Saskia Marijke Niehorster-Cook
We got this book as a birthday present when my son Sasha turned five. It has been a favorite of ours ever since and we have read it many times though the years. Twice it has been saved at the last minute from the "to get rid of" pile from my husband!

The book was written and drawn by the same person: David Kirk.

I love the illustrations which are oil on paper and have a zany twist as if they were spray painted on with a three dimensional roundness quality because some things are in better focus t
Aug 28, 2013 Walida rated it really liked it  ·  review of another edition
Shelves: fiction
The pictures are vibrant and beautiful. The text in this book lends itself to a dramatic reading experience. The vocabulary is easy enough to understand for Preschoolers. There is a counting element incorporated into the text. It teaches children about sharing, kindness, and friendship, and promotes social and emotional development. I recommend this book for all class rooms.

LE/extensions: Reading Time

Read the story aloud remembering to use your best “spidery” voice! . Read it through without sto
Alexis Jennings (ASU)
In the story, a spider discovers the challenge of making a friend. This lonely spider decides if she had friends, she would serve them cake and tea. As Miss Spider searches to find guests for her special tea party, she finds that her good intentions are not understood by her peers. Beetles, fireflies and bumblebees were all invited to the party, although they didn't feel they'd care to be a spider's meal. After many rejections, one tiny rain drenched moth will give Miss Spider a chance.

The colo
Feb 21, 2014 Olivia rated it really liked it  ·  review of another edition

Miss Spider's Tea Party is a book about different insects coming to a tea party hosted by a very friendly lady spider.
The book has bright and colourful illustrations of different types of insects. The book uses counting and maths, the insects start with one and increase each time (1 spider, 2 beetles, 3 fireflies)
The book could be used for science as it identifies different insects.
The story teaches moral values that we should not judge others by appearance and reputation and that we should ma
Oct 28, 2013 Nyna rated it really liked it  ·  review of another edition
I love Miss Spider’s Tea Party. I know it is a counting book, but I always thought the numbers just made it flow better. The flow breaks for the little moth, but it is an important development in the story, and I don’t think the story is just for counting. The numbers seem to mean too little for that to be true. I also like the color choices in the pictures. Everything to do with Miss Spider is bright and cheery, while everything to do with the bugs that won’t have tea with her is a darker color ...more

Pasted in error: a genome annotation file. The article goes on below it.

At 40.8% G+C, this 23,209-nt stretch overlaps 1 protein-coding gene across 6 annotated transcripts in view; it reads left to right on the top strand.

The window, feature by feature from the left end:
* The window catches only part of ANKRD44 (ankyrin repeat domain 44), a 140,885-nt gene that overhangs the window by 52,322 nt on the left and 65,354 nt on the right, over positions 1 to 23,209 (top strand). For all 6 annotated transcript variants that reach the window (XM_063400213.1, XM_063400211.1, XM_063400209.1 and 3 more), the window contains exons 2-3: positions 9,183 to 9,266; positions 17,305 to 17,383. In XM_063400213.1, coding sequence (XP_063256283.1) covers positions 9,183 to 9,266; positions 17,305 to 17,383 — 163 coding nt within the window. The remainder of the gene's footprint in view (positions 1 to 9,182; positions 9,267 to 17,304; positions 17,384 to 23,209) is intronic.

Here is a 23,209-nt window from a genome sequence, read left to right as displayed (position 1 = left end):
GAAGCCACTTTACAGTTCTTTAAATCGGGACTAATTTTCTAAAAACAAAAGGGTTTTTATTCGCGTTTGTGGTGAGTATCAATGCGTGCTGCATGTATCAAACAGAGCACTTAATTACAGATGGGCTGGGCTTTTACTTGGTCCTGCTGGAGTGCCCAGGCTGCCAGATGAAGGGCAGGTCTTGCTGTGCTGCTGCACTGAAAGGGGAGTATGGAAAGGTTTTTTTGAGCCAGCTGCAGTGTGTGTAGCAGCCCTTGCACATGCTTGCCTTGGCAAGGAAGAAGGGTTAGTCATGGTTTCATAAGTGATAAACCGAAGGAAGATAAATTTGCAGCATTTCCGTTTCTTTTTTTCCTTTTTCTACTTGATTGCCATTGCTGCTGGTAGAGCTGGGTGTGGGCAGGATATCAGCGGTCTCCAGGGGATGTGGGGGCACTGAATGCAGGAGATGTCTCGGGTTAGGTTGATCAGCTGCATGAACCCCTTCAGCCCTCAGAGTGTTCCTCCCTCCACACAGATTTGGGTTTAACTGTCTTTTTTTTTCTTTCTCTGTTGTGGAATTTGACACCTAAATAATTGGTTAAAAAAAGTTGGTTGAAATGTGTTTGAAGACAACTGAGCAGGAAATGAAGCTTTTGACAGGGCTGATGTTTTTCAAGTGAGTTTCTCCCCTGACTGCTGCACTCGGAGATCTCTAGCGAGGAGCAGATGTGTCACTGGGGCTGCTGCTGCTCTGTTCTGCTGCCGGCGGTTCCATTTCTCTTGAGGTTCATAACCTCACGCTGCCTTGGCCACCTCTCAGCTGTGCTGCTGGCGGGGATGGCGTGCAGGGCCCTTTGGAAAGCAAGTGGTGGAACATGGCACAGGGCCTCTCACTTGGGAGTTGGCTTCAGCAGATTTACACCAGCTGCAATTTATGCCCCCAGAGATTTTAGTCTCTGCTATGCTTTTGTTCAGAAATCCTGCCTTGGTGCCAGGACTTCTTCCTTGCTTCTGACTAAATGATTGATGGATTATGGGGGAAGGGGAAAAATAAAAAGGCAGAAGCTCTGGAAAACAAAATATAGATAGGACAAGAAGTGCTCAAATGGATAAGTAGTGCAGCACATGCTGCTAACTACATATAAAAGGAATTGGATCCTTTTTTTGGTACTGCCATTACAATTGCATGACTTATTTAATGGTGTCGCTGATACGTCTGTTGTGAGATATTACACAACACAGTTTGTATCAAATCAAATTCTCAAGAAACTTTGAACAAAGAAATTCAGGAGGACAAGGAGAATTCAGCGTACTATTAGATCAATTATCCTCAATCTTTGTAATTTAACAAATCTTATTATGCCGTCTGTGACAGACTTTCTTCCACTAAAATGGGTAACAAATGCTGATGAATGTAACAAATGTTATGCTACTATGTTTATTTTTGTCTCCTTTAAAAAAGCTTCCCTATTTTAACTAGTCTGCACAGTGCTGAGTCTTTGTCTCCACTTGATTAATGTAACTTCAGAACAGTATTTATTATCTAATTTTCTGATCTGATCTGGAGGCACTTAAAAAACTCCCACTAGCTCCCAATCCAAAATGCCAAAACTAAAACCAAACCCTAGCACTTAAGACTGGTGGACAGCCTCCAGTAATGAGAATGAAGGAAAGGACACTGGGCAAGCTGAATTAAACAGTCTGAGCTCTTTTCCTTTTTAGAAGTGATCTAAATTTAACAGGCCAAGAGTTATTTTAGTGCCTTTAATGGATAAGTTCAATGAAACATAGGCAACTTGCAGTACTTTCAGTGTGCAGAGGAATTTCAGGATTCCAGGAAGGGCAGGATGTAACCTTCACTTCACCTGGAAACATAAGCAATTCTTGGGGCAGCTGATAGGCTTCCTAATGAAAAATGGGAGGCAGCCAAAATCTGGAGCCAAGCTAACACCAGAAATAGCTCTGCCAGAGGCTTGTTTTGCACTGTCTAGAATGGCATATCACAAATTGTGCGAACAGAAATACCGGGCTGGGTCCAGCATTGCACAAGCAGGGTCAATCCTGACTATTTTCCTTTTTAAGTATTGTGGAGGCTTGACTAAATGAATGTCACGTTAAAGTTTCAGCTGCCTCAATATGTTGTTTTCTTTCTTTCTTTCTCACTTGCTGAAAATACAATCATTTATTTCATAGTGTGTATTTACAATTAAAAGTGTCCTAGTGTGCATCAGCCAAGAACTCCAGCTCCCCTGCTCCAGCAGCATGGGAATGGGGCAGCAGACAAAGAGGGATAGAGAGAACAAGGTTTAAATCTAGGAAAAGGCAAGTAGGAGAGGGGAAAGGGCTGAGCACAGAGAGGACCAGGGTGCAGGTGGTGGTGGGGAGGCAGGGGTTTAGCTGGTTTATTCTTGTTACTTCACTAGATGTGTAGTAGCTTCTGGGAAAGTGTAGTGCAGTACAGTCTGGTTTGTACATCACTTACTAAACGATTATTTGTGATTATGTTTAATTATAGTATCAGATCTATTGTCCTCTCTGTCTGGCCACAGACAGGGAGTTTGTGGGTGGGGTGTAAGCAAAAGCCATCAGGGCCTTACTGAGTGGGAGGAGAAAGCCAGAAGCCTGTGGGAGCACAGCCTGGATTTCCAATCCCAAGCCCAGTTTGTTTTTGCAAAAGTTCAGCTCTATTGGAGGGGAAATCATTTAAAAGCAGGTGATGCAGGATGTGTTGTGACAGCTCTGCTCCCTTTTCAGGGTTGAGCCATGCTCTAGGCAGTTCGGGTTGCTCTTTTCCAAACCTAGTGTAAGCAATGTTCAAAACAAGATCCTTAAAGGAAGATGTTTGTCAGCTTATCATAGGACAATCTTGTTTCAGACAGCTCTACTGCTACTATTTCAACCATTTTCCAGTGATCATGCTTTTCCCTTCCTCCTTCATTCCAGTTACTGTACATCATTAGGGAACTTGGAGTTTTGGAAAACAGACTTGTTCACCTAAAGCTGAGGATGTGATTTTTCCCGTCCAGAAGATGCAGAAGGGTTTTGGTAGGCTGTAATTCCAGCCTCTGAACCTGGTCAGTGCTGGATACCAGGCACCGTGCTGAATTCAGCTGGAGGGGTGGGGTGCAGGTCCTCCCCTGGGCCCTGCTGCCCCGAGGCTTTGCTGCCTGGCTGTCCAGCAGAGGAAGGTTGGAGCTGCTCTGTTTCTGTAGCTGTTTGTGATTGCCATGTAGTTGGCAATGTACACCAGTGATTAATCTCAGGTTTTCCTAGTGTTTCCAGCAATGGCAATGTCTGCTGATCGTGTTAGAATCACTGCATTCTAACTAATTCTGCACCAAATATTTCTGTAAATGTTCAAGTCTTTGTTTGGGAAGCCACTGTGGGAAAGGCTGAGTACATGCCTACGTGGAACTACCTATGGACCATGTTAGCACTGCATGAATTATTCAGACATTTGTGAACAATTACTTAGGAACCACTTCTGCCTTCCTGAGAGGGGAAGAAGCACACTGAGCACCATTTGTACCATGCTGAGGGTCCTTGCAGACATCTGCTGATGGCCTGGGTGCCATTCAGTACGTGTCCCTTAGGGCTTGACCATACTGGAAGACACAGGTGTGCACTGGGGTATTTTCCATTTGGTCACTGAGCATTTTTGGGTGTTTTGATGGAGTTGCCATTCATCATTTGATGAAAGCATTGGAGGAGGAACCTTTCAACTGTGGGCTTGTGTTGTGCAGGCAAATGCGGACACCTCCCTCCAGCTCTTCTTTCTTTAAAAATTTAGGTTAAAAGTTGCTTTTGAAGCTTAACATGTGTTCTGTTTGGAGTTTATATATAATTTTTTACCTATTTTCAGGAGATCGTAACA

Jayme Taylor
In this story Miss Spider hosts a tea party in hopes of making friends. No other bugs want to attend miss spiders tea party, because they are afraid of being eaten. However when the other bugs learn of Miss spiders kind actions, they decide to attend her tea party after all.

This E-book is a great read for children. It teaches a good lesson about friendship, and kindness. There is an interactive app additional to the book, which serves as a resource for children. The illustrations which are disp
Maria Armenta
Nov 27, 2014 Maria Armenta rated it it was amazing  ·  review of another edition
Miss Spider and Holley explore other car lots (including Meg's Wings n' Things) and encounter a few near misses, but all ends well thanks to the help of benevolent Moth Sue.
The book's clever and original verse is laced with subtle ironies that won't be lost on you or your little ones; in the first spread, for example, a note arrives "snail mail," because the postal carrier is a snail.
It presents softly the mystery of attraction, devotion and pairing between individuals who from outward appeara
Tracey Melcher
Poor Miss Spider only wants to have a lovely tea party with the other insects, but, although she eats only flowers, she cannot convince any of them to join her. However, after showing kindness to a troubled moth (and not her desire to eat him) Miss Spider finally enjoys the tea party she has always wanted with her many new friends. Miss Spider’s Tea Party, told in the form of a narrative poem, is a great introduction to rhyming verse as well as number concepts from one to twelve. Kirk uses rich ...more
Ashley Stone
This book is about Miss Spider attempting to make friends with other insects in her area. But since she’s a spider, everyone is afraid of her. Miss Spider offers them all cake and tea but they all run or fly away in fear. Eventually, a moth who can’t fly because of his wet wings has no choice but to stay and after realizing Miss Spider is harmless, he goes back to tell all of his friends. That’s when they all realize that they were wrong about Miss Spider. This is another book by David Kirk and ...more
Mar 18, 2016 Ryan rated it really liked it  ·  review of another edition
Miss Spider's Tea Party is a story about a bug with human features (fantasy) that upon meeting other bugs scares them quite a bit, but when it starts raining, she takes care of those in need and wins the trust of the other bugs. She ends up having her tea party after all on her web even though the other bugs are scared, but once they see she is only eating bouquets and drinking tea, they become friends with her.